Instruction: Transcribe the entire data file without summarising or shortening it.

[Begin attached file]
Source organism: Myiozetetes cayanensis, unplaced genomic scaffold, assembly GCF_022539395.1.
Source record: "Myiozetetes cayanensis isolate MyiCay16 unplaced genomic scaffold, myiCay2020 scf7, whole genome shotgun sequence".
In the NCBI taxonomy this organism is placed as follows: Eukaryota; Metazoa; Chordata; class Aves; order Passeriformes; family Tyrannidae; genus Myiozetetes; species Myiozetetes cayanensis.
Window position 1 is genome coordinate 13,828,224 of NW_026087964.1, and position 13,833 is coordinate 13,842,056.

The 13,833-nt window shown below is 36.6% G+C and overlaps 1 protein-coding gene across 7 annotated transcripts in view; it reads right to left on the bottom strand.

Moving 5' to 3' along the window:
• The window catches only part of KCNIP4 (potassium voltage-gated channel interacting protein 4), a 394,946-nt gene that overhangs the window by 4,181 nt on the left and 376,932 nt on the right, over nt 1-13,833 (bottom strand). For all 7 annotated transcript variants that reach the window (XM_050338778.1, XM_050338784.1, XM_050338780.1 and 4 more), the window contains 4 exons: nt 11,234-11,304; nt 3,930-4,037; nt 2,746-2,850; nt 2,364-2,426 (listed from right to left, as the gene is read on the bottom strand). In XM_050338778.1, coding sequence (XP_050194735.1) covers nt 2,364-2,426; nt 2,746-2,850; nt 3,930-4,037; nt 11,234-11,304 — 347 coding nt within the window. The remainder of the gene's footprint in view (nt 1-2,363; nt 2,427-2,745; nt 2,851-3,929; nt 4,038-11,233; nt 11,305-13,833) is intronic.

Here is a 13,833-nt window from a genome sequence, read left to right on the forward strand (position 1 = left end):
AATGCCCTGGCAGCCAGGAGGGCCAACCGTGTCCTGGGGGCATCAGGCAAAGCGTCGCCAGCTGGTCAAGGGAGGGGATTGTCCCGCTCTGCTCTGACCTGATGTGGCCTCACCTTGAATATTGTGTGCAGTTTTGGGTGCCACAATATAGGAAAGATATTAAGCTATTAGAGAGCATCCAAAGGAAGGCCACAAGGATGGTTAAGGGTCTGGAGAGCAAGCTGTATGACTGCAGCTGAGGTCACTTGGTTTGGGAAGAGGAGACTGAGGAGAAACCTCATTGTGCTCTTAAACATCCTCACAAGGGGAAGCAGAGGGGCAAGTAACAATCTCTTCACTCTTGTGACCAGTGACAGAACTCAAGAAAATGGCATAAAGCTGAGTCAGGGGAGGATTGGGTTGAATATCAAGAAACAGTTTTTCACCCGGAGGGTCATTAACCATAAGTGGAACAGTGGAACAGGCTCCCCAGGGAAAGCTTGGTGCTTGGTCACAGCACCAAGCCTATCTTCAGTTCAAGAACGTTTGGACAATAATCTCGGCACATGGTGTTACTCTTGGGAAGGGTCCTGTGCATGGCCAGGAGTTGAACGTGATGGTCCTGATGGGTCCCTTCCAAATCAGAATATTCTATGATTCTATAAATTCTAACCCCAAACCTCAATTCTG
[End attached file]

Source organism: Myiozetetes cayanensis, unplaced genomic scaffold, assembly GCF_022539395.1.
Source record: "Myiozetetes cayanensis isolate MyiCay16 unplaced genomic scaffold, myiCay2020 scf7, whole genome shotgun sequence".
In the NCBI taxonomy this organism is placed as follows: Eukaryota; Metazoa; Chordata; class Aves; order Passeriformes; family Tyrannidae; genus Myiozetetes; species Myiozetetes cayanensis.
Window position 1 is genome coordinate 13,828,224 of NW_026087964.1, and position 13,833 is coordinate 13,842,056.

The 13,833-nt window shown below is 36.6% G+C and overlaps 1 protein-coding gene across 7 annotated transcripts in view; it reads right to left on the bottom strand.

Moving 5' to 3' along the window:
• The window catches only part of KCNIP4 (potassium voltage-gated channel interacting protein 4), a 394,946-nt gene that overhangs the window by 4,181 nt on the left and 376,932 nt on the right, over nt 1-13,833 (bottom strand). For all 7 annotated transcript variants that reach the window (XM_050338778.1, XM_050338784.1, XM_050338780.1 and 4 more), the window contains 4 exons: nt 11,234-11,304; nt 3,930-4,037; nt 2,746-2,850; nt 2,364-2,426 (listed from right to left, as the gene is read on the bottom strand). In XM_050338778.1, coding sequence (XP_050194735.1) covers nt 2,364-2,426; nt 2,746-2,850; nt 3,930-4,037; nt 11,234-11,304 — 347 coding nt within the window. The remainder of the gene's footprint in view (nt 1-2,363; nt 2,427-2,745; nt 2,851-3,929; nt 4,038-11,233; nt 11,305-13,833) is intronic.

Here is a 13,833-nt window from a genome sequence, read left to right on the forward strand (position 1 = left end):
AATGCCCTGGCAGCCAGGAGGGCCAACCGTGTCCTGGGGGCATCAGGCAAAGCGTCGCCAGCTGGTCAAGGGAGGGGATTGTCCCGCTCTGCTCTGACCTGATGTGGCCTCACCTTGAATATTGTGTGCAGTTTTGGGTGCCACAATATAGGAAAGATATTAAGCTATTAGAGAGCATCCAAAGGAAGGCCACAAGGATGGTTAAGGGTCTGGAGAGCAAGCTGTATGACTGCAGCTGAGGTCACTTGGTTTGGGAAGAGGAGACTGAGGAGAAACCTCATTGTGCTCTTAAACATCCTCACAAGGGGAAGCAGAGGGGCAAGTAACAATCTCTTCACTCTTGTGACCAGTGACAGAACTCAAGAAAATGGCATAAAGCTGAGTCAGGGGAGGATTGGGTTGAATATCAAGAAACAGTTTTTCACCCGGAGGGTCATTAACCATAAGTGGAACAGTGGAACAGGCTCCCCAGGGAAAGCTTGGTGCTTGGTCACAGCACCAAGCCTATCTTCAGTTCAAGAACGTTTGGACAATAATCTCGGCACATGGTGTTACTCTTGGGAAGGGTCCTGTGCATGGCCAGGAGTTGAACGTGATGGTCCTGATGGGTCCCTTCCAAATCAGAATATTCTATGATTCTATAAATTCTAACCCCAAACCTCAATTCTG